May 13, 2005 by Marc McGlade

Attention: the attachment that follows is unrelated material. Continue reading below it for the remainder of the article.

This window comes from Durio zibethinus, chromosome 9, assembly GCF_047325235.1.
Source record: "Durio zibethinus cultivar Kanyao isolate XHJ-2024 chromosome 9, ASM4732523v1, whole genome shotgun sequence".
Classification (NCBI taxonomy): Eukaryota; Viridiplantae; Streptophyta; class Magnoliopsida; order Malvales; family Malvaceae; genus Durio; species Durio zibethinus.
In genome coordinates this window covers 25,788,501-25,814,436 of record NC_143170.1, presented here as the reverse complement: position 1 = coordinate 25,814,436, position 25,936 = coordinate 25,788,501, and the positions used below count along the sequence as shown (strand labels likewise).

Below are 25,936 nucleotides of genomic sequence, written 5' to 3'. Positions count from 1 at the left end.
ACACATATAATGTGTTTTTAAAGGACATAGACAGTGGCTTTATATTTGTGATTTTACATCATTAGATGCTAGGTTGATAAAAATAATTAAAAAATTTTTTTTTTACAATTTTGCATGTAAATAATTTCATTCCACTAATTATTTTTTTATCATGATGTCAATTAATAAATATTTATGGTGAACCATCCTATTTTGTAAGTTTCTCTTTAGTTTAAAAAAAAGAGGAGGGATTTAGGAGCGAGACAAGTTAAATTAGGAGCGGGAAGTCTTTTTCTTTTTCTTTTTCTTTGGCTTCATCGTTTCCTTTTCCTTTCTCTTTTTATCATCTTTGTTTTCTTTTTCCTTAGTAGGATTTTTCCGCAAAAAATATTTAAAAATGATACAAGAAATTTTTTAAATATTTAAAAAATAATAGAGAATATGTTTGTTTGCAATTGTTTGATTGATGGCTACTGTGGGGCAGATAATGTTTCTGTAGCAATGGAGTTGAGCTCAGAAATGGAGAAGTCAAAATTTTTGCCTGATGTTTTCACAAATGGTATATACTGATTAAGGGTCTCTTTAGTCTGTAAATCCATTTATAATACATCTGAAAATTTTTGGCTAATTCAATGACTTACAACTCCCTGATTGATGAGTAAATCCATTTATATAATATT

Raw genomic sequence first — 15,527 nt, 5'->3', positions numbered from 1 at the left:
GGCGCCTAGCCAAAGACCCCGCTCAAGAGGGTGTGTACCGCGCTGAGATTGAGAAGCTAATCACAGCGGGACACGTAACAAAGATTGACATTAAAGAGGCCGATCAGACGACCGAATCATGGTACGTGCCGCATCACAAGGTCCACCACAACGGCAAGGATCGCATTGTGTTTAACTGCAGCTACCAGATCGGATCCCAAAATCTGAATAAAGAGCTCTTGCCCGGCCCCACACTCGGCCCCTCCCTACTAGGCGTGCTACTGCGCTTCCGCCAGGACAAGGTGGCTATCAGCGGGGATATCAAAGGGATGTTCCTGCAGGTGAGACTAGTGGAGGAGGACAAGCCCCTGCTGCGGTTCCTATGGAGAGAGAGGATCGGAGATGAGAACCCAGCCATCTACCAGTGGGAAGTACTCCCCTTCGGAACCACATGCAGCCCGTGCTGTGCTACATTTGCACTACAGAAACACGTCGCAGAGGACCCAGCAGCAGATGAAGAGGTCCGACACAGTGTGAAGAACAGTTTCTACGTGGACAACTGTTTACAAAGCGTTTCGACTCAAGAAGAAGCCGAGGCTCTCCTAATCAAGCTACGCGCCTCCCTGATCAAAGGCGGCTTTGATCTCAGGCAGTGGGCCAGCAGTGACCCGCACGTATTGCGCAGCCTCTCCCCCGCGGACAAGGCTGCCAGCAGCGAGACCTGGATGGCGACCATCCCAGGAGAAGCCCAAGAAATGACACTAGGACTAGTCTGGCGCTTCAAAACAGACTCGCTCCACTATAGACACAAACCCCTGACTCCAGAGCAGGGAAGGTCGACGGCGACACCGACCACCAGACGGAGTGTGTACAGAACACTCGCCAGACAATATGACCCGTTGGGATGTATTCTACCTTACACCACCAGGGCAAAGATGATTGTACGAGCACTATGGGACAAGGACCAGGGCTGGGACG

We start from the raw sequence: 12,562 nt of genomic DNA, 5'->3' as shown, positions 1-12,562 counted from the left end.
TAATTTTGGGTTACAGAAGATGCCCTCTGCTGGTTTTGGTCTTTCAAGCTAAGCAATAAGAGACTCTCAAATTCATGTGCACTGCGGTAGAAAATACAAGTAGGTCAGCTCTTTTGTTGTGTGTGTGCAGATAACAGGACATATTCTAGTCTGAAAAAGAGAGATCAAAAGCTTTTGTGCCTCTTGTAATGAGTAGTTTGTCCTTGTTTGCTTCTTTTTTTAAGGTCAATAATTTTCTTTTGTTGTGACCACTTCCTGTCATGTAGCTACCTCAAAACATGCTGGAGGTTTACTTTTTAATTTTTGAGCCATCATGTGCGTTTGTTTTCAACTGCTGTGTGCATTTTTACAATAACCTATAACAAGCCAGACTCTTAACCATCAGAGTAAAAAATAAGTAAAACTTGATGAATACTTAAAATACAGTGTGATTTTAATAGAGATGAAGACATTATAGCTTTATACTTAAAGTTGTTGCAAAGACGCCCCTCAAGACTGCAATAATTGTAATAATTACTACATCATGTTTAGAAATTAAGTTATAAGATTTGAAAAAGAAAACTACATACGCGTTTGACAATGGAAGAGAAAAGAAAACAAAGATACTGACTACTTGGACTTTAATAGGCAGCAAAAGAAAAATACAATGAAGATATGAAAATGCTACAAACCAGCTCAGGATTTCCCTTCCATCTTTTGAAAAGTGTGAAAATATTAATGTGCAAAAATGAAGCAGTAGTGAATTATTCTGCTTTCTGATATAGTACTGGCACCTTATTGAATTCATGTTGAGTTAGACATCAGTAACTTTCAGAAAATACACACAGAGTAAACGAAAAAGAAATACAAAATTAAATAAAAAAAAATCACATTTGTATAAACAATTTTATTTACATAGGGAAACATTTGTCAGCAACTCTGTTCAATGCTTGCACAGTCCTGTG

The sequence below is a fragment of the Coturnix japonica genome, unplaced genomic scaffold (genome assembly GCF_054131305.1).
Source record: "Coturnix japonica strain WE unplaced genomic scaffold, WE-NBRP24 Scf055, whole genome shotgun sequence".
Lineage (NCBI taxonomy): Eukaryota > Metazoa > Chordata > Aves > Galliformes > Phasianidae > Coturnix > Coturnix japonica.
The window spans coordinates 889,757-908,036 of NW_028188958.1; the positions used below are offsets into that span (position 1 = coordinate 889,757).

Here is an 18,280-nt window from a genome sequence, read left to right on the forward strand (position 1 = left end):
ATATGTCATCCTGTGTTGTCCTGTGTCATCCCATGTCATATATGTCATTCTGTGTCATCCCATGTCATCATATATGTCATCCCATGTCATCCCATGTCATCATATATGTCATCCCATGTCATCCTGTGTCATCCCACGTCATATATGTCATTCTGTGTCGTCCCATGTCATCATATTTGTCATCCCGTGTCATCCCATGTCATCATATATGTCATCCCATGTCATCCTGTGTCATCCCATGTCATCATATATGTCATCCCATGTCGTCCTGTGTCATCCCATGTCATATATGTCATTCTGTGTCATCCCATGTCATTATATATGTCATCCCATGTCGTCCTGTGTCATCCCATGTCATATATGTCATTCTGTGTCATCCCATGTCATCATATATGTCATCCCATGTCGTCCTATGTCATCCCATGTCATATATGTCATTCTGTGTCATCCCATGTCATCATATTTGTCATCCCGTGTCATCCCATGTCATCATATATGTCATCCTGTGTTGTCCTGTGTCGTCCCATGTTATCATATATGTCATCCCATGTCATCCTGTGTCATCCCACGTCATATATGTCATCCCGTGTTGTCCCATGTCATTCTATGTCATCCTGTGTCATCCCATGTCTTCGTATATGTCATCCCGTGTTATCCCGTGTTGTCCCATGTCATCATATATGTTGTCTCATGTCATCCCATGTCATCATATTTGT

Catching a lunker largemouth is a rite of passage among bass anglers, and spring marks the best time to catch the bass of a lifetime. Spring can also be the very bane of bass anglers' existence if heavy rains raise the water level of their favorite lakes or reservoirs. When spring rains inundate your favorite lake, it can mean trees, stumps, picnic tables and shrubs are now underwater until the high water recedes. Some anglers curse rising water, but largemouths react accordingly, and having the know-how to hoodwink them can load the boat in short order. From flipping and pitching jigs to chunking crankbaits and spinnerbaits, there are approaches to help improve your chance for success when the water is high. "High water in the spring is one of my favorite situations," said Kellogg's pro Dave Lefebre of Erie, Pa. Immediately after heavy rains fall, Lefebre believes it's time to explore. "Bass are unsure of exactly what's going on because of the fresh water and the rapid color change," Lefebre said. "This period is normally the muddiest. "I look for back-water ponds, beaver dams, cuts and bays that back up against the main-river flow, like when I won the Mississippi River EverStart Series tournament in 2002. I also look around for weeds or grass. The grass acts like a mud filter and usually causes a slightly clearer area somewhere in, or around it." In this narrow window of the "fresh flood," Lefebre said it's hard to beat swimming a jig or lizard in the newly flooded grass or bushes. "I like to throw the bait right up on the bank and pull it into the water," he said. "A lot of times they'll smash the bait as soon as it touches the water, or you'll see a wake coming from several feet away." When it comes to swimming jigs around heavy cover, Lefebre makes long casts and pumps the rod as he reels the bait just under the surface, using a homemade model between 1/8 and 3/8 ounce, with as little of a weedguard as possible. He stays basic with colors: black, white, brown and green skirts, with contrasting trailers. When lakes are high and stable, Lefebre contends this is the best scenario and the most common in springtime. "During this time, I'm normally focused on flipping and pitching jigs, tubes and creature baits," Lefebre said. "I still have the swimming baits rigged for the in-between targets, but I'm focused more on getting something into the cover." Lefebre's two main flipping baits are a Stanley jig, ranging from 7/16 to 3/4 ounce and a Mizmo tube with a rattle. He favors natural colors that match the water, because most fishermen aren't thinking this way. He highlights the tips of tubes and jig trailers with chartreuse, red or orange, using a dye marker. Lefebre thinks receding floodwater is the toughest condition for most anglers. When the water starts to fall, the bass feel threatened and begin heading away from the bank, he said. "One inch is all it takes for the fish to react," he said. "The biggest problem is that sometimes we don't realize it's starting to happen, and we want to do what we were doing yesterday. It's very important to have marks everywhere so you can tell exactly what the water level is doing everywhere you plan to fish." Although the falling-water bite can be tough, bass are very predictable once the fallout is detected. "They move to the outside edges of the weeds, bushes or trees and even into open water in the middle of bays or pockets," Lefebre said. "When you find this, you usually find a load of fish in a hurry. "That was the case at Old Hickory in March last year when I won the FLW Tour event. The high water was steadily falling during the final two days of the event, and the bank fish all pulled out into the middle of a bay with some scattered milfoil. I caught several key fish by fan-casting crankbaits and ripping them off the grass. The water was still high and the flipping cover looked great, but it was coming down a couple of inches a day, and it really affected the fish." Like Lefebre, fellow FLW Tour pro John Crews of Salem, Va., has scored big during high-water conditions. According to Crews, the higher the water, the more likely he is to fish near a dam. "The lower end of a lake is less affected by high water, such that it won't be red mud," he said. "Fish that are used to clear water and then have a slight stain from the high water can bite like crazy. The upper reaches of the lake are more volatile because the water can fluctuate fast and the clarity can change drastically from day to day." Seasoned bass addicts know that when bass are in prespawn mode and the water comes up, a spinnerbait is tough to beat. If the water is high and you strike out in the flooded cover, recommends this last-ditch effort. "Fish the lake like it isn't flooded. Cast crankbaits or a Carolina rig to points where fish would've been prior to the high water," he said. "Sometimes they don't leave their homes and won't move up to the new flooded cover." If you find yourself befuddled by rising water during the spring on your favorite lake, try these pros' tactics for surefire success, regardless of where you live. Astute anglers don't throw in the towel; they change tactics to score on springtime largemouths. Bring on the rain! High-water tactics High water resulting from heavy spring rains creates frustration for many bass anglers who don't know how to catch largemouth bass under these "adverse" conditions; but for savvy anglers, it is during these conditions that you can sack up a big bag of fat, springtime largemouths. "Anytime you have water that floods a hardwood tree - oak, sweet gum, hickory, etc. - the water will wick up the base, making it appear that the water is falling; but in actuality, the water could be steady," says pro John Crews. "You have to pay attention to what the water level is doing during springtime high-water situations." A better way to tell, he said, is to look at small branches and leaves, because you can see the fresh residue on the leaves and branches, which clearly shows what the water level is doing. Kellogg's pro Dave Lefebre of Erie, Pa., cut his teeth fishing in the North on natural lakes, but has made the transition to Southern and Midwestern impoundments. He said the difference in fish behavior between a flooded natural lake and a big, Southern impoundment is minimal. "It's simple: In the spring when the water is high, some bass are coming shallow," he said. "The only meaningful difference is the current on the bigger Southern reservoirs and the way fish position to objects, but everything else is similar." Lefebre favors logjams to find high-water bass. He'll rest his Ranger against the outside logs and pitch a jig or tube into the openings. He's caught fish 50 feet or more back into a logjam. "That's one thing about flooded lakes: You have to have that `no fear' attitude and not be afraid to put the bait into some gnarly places," Lefebre said. "If you don't get the bite, you won't catch the fish anyway; I'd rather get bit and take my chances getting the fish into the boat."